Literacy Resources

  • Providing resources to help families become effective supporters in their child's education.

    At HMC-1, we understand school readiness is key for students to be successful in school and sometimes, it can be difficult to do it alone. Our goal with our Literacy Resources Page is to provide an ongoing home with different resources for families to access to support learning at home. These resources are just the beginning and will continue to grow and develop over time. Looking for something specific? Reach out to your child's teacher or contact our district office at (816) 316-7000 and ask to speak with our Academic Office. We are here to support our families however possible!

    Dear Parent/Guardian,

    This year you will be hearing a lot about the Science of Reading in your child’s K-5 classroom. The Science of Reading is not a curriculum but refers to reading and brain research conducted over the past 20 years. The research has given us a better understanding of how children learn to read and the best methods to use.

    The Missouri State Department of Education is using the Science of Reading to inform educational policies and better align curriculum and assessments. In HMC-1 we are working towards getting all k-2 teachers trained in LETRS (Language Essentials for Teachers of Reading and Spelling).  We also utilize a reading curriculum that addresses the essential reading domains systematically. Our k-5 students receive differentiated reading instruction through small group lessons, individualized daily reading, and opportunities for independent practice.  We also provide tier 2 reading support through the SIPPS program – Systematic Instruction in Phonological Awareness, Phonics, and Sight Words.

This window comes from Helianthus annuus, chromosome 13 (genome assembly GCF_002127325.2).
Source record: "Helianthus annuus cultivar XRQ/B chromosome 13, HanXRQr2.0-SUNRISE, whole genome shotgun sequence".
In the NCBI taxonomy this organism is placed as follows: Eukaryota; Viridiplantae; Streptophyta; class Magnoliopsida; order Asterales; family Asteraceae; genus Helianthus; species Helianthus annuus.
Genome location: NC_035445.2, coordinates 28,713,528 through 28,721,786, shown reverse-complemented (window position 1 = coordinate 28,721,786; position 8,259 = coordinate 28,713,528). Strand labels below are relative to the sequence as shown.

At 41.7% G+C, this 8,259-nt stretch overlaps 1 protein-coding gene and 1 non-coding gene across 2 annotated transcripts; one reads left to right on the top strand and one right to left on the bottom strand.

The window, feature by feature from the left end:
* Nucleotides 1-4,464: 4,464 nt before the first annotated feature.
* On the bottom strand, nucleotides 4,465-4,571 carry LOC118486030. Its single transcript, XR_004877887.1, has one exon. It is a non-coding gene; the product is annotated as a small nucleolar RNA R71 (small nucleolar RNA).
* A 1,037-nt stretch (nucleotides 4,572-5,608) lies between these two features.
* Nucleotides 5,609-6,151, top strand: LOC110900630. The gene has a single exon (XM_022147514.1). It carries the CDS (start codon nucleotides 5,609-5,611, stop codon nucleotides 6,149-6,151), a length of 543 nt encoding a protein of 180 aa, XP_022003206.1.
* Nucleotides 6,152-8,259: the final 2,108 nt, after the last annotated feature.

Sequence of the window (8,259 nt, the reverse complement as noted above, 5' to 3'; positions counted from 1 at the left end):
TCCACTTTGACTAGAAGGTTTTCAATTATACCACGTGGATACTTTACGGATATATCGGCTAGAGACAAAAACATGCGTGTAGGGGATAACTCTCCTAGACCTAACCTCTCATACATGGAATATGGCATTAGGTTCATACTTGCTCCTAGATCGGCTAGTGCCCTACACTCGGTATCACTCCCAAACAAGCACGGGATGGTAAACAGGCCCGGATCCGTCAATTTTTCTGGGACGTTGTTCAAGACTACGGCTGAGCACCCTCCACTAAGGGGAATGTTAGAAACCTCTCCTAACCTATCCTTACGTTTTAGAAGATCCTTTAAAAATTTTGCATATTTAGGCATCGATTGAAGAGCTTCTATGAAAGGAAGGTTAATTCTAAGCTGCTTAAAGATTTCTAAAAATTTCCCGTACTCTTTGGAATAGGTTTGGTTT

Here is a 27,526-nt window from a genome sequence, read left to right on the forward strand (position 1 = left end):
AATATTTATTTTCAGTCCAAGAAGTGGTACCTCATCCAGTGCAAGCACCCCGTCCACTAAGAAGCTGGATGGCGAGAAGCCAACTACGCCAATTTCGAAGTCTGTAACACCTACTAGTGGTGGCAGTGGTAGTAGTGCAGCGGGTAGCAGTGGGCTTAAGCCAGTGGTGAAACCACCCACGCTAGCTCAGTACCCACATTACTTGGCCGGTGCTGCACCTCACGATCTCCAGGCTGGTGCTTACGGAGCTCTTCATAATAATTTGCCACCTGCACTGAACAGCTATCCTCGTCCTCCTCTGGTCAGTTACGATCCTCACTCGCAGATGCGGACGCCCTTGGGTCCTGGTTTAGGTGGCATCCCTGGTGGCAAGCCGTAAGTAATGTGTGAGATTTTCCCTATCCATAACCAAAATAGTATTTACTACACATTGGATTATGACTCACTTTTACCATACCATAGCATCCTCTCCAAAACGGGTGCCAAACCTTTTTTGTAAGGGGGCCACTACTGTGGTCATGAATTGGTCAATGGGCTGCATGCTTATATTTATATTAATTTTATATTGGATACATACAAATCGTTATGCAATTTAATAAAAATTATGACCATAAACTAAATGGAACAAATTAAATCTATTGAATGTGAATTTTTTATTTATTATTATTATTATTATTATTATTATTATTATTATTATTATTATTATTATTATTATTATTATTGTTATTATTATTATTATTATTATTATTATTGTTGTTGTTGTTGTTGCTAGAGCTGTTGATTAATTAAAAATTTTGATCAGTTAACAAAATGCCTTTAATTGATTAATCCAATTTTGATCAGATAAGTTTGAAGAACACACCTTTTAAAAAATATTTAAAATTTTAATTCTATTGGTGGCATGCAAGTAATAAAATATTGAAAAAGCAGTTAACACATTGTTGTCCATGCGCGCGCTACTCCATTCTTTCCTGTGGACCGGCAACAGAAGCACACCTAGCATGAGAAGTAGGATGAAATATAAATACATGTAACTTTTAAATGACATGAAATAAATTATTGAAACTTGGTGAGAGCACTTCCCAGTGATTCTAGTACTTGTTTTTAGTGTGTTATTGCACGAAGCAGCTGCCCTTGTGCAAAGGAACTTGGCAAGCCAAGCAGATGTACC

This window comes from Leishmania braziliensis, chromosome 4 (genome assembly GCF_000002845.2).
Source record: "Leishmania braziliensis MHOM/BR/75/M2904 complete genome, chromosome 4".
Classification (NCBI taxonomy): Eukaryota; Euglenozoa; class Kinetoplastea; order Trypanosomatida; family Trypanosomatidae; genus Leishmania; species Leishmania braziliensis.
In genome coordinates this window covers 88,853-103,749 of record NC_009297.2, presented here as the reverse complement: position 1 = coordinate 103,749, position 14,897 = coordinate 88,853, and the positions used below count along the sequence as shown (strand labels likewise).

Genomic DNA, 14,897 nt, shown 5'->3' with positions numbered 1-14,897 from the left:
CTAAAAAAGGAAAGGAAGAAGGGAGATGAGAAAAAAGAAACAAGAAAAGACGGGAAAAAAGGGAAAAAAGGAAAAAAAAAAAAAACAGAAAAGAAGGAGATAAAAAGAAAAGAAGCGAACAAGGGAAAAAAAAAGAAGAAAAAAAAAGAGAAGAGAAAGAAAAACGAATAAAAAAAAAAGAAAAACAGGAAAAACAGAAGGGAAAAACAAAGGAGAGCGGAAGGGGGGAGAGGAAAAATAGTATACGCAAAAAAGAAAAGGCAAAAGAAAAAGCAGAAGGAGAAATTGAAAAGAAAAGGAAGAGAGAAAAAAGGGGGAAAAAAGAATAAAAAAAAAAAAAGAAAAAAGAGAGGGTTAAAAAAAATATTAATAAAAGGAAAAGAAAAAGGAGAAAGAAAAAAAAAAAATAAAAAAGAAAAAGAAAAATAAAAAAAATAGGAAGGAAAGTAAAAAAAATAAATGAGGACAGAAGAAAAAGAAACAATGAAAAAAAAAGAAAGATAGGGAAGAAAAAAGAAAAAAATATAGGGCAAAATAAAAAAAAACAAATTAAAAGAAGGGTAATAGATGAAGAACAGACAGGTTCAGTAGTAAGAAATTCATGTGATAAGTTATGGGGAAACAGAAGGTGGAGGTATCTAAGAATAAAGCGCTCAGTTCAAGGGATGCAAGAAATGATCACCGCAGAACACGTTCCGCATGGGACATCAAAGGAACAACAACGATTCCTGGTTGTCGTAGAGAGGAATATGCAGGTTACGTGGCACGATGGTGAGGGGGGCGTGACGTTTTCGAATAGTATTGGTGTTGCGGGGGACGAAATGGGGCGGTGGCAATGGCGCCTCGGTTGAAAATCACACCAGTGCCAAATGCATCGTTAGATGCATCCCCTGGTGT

The Science of Reading has also given us a better understanding of what effective at-home support looks like.  Here are some simple ideas for meaningful learning at home:

    • Singing together - Family favorites and made-up silly songs bring attention to word sounds and build phonological awareness.

    • Rhyming games - As you prepare dinner, “I’ll get you a plate. What is a word that rhymes with plate?” Gate, rate, bait.

    • Attention to syllables - Waiting in line at the store “Mommy - let’s clap the syllables in mommy - mom*my. How many did you hear?”

    • Alliteration - The beginning sound, challenge your child to think of words that start with the first sound in their name. For example, ‘Robert- rrrr…rabbit, rrrr…ravioli, rrrr…rain.

    • Segmentation - Calling attention to individual sounds. Driving to school say, “The /s/ /u/ /n/ is bright. What was the word? Blend it together.’ Ssssuuuun - SUN!”

    • Phonics - Ask your student to help you write out grocery lists using sounds and letters they’ve learned.

    • More phonics fun - Work together to labeling items around the house with post-it notes.

    • And of course, reading to your child is a great way to support literacy at home.

Science of Reading